Frankly, I find the whole thing a bit cynical.

Some­times, I have night­mare of hav­ing to go back to high school—a North Amer­i­can high school. There is no way I would man­age to mas­ter the dat­ing thing.

I’m still French when it comes to relationship.

Eh oui.

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About Author

French woman in English Canada. World citizen, new mom, traveler, translator, writer and photographer. Looking for comrades to start a new revolution.

22 Comments

  1. I haven’t lived in North Amer­ica, but already think that it one thing is clear — girls get a seri­ous obses­sion on get­ting mar­ried, wed­dings and life with hus­band. I find it out­ra­geous that some girls at age 23–24 are dumped and think that this is the end of their lifes — that no guy will ever marry them anymore.

    Have you read “Aver­age Amer­i­can Male” or “The Lie”? It’s rather meant to be writ­ten for men… but you over­look that — it’s actu­ally a quite funny book to read!

    • I haven’t read the book bu thanks, I’ll try to find it.

      I com­pletely agree with you, mar­riage is a weird obses­sion here… prob­a­bly came from the mar­riage indus­try which makes big bucks.

  2. Gosh.…I dated six years before I got mar­ried and six years it seems to be I was ‘blinded’. When I looked around now, it seems that every­one just get mar­ried within a year or two and get sep­a­rated just as quickly.

    Asian men are not as roman­tic as the west­ern­ers, hope I am not stereo-typing or some­thing but Asian men are gen­er­ally con­ser­v­a­tive and it all depends on their upbring­ing as well as the envi­ron­ment they grew up in as well.

    • I see what you mean, Asian men (at least those who are the most tra­di­tional) are quite dif­fer­ent. Not worse or bet­ter just… dif­fer­ent. A bit on the macho side!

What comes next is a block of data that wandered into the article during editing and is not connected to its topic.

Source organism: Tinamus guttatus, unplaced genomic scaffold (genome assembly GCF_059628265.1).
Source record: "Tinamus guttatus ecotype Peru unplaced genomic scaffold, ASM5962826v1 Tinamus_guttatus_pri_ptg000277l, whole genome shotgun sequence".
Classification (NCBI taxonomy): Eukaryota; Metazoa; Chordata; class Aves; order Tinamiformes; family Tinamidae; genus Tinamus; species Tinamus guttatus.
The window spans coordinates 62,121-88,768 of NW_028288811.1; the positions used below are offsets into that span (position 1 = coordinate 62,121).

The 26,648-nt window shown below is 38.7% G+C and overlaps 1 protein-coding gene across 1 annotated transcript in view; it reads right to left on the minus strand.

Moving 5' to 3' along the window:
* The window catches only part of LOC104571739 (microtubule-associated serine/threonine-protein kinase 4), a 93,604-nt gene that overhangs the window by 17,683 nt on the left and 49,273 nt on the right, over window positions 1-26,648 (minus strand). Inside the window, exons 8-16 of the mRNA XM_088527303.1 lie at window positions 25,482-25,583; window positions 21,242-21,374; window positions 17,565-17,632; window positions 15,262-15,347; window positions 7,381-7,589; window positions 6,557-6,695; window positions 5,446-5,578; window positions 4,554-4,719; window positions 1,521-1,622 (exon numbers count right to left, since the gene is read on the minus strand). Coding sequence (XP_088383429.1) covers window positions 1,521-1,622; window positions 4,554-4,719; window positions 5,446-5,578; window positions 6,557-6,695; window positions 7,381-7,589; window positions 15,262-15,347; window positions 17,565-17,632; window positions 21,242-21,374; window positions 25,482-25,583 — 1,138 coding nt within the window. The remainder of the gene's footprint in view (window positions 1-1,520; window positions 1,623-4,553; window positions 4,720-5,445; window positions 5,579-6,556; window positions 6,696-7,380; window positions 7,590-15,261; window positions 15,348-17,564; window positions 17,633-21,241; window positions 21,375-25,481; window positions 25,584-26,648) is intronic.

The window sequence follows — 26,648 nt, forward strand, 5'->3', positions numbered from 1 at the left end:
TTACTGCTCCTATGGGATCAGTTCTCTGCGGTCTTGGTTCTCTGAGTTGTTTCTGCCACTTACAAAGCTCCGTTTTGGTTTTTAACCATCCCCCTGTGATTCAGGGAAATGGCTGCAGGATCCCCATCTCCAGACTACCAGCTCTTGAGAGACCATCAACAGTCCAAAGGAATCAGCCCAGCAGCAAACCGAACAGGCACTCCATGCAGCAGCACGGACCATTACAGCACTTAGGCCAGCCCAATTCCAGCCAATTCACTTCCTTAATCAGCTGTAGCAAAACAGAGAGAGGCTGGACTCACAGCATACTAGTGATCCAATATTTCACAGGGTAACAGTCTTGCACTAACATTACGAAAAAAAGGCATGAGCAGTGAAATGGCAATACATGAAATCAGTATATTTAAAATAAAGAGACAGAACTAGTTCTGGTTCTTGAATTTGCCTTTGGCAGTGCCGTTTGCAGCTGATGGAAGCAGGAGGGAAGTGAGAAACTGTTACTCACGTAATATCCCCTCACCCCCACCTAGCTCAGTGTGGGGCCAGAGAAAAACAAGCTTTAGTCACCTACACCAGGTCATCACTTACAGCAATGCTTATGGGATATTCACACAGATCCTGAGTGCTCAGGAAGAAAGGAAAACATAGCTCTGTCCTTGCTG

3. This made me laugh so hard! I had a con­ver­sa­tion with my Ger­man hus­band about the game play­ing that goes on when dat­ing (wait­ing 3 days to call, then the woman not answer­ing even if she’s at home so that the guy thinks she out lead­ing an excit­ing life) and he didn’t get it, nor see the point. When it comes to dat­ing Ger­mans are direct and there’s not a lot of game play­ing going on.

    I find French men more roman­tic than Cana­dian men (in my lim­ited expe­ri­ence with French men) and I agree, they’re much bet­ter flirts. Inter­est­ing to see how the cul­tural fac­tors come into dating :)

    • So I guess Ger­mans guys are clos­est to French than to Amer­i­cans… which makes sense, the whole Europe thing.

      I wouldn’t say French are direct but there are less rules for sure.

  4. It’s just that French aren’t that hard to spot. Do you see a lot of Cana­dian guys wear­ing skinny jeans, a pack of Marl­boro Light stick­ing out of the back pocket, a three-day stub­ble and a “the world is against me” atti­tude on their face?”

    Hmm, I don’t know. Keep the atti­tude and skinny jeans, but replace the Marl­boros with more expen­sive cig­a­rettes and stub­ble with an ugly beard and you’ve got a hip­ster, which are every­where now! LOL

    I don’t want to gen­er­al­ize, but dat­ing here was frus­trat­ing for me! Don’t get me wrong, I love my fel­low Cana­di­ans, but the men tend to be too reserved, meek and well..boring some­times! The Euro­pean straight­for­ward approach does have its appeal! (Although, some­times aggres­sive­ness can get annoy­ing too, depend­ing on who its com­ing from!)

    • I find Cana­dian men a bit phony when flirt­ing. I.e. they prob­a­bly have been told to have cer­tain expec­ta­tions and they have been explained the rules of the game… and they play within.

      Not that I would know!